Before lunch, I reheated the roll at 300 degrees in an office toaster oven. The result? Pretty tasty and a handy way to use leftovers. In the future, I’ll try reheating at a higher temperature and maybe for a few minutes longer so the interior gets warmer.

Judging by the thick mound of dough at the base, I could also benefit from rolling out the dough a bit thinner and covering a smaller area so that the top doesn’t get stretched out as much. The result is reminiscent of a calzone, but of course the fillings are quite different.

Sous vide brisket

Sous Vide Brisket at 140° F

After my previous attempts at sous vide brisket yielded a brittle, dry meat that was enjoyable only after being heavily drenched in barbeque sauce, I tried again with several modifications. I brined the brisket for a couple hours in a 4% salt and 3% sugar solution, rinsed the meat, and sealed it up. I cooked it at 140° F for 2 days. The results were for superior. While it’s still not my favorite cut, it was pleasant to eat, with good flavor and structure.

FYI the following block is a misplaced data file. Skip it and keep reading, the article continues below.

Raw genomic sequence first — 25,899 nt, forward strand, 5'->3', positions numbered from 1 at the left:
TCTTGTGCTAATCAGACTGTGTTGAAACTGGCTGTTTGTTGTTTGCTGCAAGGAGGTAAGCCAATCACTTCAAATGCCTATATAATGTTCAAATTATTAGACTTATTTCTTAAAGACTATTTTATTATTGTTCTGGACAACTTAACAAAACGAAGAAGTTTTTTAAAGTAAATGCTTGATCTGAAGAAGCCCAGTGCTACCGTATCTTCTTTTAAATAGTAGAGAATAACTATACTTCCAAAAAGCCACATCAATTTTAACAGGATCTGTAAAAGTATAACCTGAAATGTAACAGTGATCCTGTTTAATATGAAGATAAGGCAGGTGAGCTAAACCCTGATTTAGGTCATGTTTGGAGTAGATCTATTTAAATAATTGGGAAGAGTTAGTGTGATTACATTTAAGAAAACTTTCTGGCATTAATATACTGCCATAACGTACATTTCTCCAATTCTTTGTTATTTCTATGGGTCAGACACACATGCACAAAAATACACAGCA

I could have arguably gotten away with tenderizing it even more by cooking it for an additional day, perhaps using a lower temp. Brisket varies a good deal from cut to cut, so your results may vary.

Either way, it’s great on a homemade baguette:

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Breakfast buns after baking. One cinnamon sugar for the 7 year old.

Overnight No-Kneed Breakfast Rolls